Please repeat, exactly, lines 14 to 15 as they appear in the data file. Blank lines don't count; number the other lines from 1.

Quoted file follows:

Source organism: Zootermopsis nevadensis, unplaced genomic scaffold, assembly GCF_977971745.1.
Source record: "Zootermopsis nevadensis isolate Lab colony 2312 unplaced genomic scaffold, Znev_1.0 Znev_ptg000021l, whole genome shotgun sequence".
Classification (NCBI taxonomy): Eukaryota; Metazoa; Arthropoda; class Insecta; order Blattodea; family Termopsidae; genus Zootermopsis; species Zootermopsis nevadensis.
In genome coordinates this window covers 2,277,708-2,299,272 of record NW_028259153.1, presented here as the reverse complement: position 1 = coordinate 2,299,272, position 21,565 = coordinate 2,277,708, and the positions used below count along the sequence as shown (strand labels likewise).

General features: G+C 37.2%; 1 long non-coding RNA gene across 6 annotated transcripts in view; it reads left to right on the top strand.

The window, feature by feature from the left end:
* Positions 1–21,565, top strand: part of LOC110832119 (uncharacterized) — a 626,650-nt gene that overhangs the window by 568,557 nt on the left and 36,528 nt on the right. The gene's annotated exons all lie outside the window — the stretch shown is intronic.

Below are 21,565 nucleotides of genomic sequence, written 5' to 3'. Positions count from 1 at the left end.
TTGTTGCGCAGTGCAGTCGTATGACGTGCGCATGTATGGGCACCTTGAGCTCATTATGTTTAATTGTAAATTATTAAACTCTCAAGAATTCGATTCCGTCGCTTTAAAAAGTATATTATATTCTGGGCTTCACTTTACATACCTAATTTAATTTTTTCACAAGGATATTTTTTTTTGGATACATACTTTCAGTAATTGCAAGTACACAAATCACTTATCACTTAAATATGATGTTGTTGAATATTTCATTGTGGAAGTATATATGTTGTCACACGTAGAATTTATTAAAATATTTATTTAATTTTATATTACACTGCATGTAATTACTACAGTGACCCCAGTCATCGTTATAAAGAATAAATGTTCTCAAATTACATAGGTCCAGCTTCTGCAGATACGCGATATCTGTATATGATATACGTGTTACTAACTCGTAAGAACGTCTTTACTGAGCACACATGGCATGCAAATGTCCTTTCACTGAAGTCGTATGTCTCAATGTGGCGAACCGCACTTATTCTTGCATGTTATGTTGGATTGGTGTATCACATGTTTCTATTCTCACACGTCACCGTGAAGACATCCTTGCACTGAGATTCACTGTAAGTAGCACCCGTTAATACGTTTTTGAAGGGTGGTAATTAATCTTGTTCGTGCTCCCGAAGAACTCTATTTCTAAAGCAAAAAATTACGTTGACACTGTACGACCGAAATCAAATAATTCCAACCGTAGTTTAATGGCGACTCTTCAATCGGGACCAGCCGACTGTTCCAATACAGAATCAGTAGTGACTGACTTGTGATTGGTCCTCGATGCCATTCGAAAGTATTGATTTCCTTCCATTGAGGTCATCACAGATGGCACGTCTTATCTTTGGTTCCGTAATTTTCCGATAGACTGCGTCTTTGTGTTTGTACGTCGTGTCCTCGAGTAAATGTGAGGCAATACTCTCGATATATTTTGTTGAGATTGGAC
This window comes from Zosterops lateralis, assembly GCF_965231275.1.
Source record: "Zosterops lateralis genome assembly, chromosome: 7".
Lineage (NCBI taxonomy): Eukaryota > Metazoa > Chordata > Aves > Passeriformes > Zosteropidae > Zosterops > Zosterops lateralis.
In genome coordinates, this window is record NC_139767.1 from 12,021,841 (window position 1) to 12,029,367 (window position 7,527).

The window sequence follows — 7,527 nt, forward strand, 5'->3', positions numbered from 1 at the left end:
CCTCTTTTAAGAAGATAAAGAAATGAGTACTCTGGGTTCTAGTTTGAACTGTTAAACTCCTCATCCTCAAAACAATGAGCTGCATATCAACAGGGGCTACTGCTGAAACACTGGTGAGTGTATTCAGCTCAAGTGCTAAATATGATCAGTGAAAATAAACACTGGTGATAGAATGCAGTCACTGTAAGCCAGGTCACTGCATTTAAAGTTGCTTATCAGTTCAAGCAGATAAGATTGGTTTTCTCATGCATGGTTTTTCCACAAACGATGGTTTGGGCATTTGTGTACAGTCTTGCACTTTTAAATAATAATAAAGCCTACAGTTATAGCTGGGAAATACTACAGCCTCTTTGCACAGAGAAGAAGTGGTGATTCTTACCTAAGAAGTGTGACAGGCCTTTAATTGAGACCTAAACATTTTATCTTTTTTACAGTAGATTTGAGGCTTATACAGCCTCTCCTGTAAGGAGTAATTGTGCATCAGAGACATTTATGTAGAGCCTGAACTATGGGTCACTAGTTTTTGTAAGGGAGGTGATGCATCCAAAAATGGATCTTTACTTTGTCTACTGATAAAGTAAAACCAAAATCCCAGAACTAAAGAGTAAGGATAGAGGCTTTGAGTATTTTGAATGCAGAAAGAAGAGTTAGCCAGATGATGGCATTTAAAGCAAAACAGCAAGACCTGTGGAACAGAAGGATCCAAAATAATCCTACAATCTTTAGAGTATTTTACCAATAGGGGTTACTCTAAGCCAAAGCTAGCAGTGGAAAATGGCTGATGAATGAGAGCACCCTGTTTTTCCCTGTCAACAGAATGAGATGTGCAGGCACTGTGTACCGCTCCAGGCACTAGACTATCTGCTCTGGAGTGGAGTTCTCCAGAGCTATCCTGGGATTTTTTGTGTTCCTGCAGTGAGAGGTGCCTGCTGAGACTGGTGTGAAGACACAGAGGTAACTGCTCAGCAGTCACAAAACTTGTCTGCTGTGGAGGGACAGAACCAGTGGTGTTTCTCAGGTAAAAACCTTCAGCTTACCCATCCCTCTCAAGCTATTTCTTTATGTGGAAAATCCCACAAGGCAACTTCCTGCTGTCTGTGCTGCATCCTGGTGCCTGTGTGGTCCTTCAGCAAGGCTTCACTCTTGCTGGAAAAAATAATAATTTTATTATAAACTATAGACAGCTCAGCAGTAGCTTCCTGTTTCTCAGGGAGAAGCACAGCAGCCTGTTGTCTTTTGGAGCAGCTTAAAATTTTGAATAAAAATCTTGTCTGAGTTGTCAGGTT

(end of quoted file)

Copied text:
The window sequence follows — 7,527 nt, forward strand, 5'->3', positions numbered from 1 at the left end:
CCTCTTTTAAGAAGATAAAGAAATGAGTACTCTGGGTTCTAGTTTGAACTGTTAAACTCCTCATCCTCAAAACAATGAGCTGCATATCAACAGGGGCTACTGCTGAAACACTGGTGAGTGTATTCAGCTCAAGTGCTAAATATGATCAGTGAAAATAAACACTGGTGATAGAATGCAGTCACTGTAAGCCAGGTCACTGCATTTAAAGTTGCTTATCAGTTCAAGCAGATAAGATTGGTTTTCTCATGCATGGTTTTTCCACAAACGATGGTTTGGGCATTTGTGTACAGTCTTGCACTTTTAAATAATAATAAAGCCTACAGTTATAGCTGGGAAATACTACAGCCTCTTTGCACAGAGAAGAAGTGGTGATTCTTACCTAAGAAGTGTGACAGGCCTTTAATTGAGACCTAAACATTTTATCTTTTTTACAGTAGATTTGAGGCTTATACAGCCTCTCCTGTAAGGAGTAATTGTGCATCAGAGACATTTATGTAGAGCCTGAACTATGGGTCACTAGTTTTTGTAAGGGAGGTGATGCATCCAAAAATGGATCTTTACTTTGTCTACTGATAAAGTAAAACCAAAATCCCAGAACTAAAGAGTAAGGATAGAGGCTTTGAGTATTTTGAATGCAGAAAGAAGAGTTAGCCAGATGATGGCATTTAAAGCAAAACAGCAAGACCTGTGGAACAGAAGGATCCAAAATAATCCTACAATCTTTAGAGTATTTTACCAATAGGGGTTACTCTAAGCCAAAGCTAGCAGTGGAAAATGGCTGATGAATGAGAGCACCCTGTTTTTCCCTGTCAACAGAATGAGATGTGCAGGCACTGTGTACCGCTCCAGGCACTAGACTATCTGCTCTGGAGTGGAGTTCTCCAGAGCTATCCTGGGATTTTTTGTGTTCCTGCAGTGAGAGGTGCCTGCTGAGACTGGTGTGAAGACACAGAGGTAACTGCTCAGCAGTCACAAAACTTGTCTGCTGTGGAGGGACAGAACCAGTGGTGTTTCTCAGGTAAAAACCTTCAGCTTACCCATCCCTCTCAAGCTATTTCTTTATGTGGAAAATCCCACAAGGCAACTTCCTGCTGTCTGTGCTGCATCCTGGTGCCTGTGTGGTCCTTCAGCAAGGCTTCACTCTTGCTGGAAAAAATAATAATTTTATTATAAACTATAGACAGCTCAGCAGTAGCTTCCTGTTTCTCAGGGAGAAGCACAGCAGCCTGTTGTCTTTTGGAGCAGCTTAAAATTTTGAATAAAAATCTTGTCTGAGTTGTCAGGTT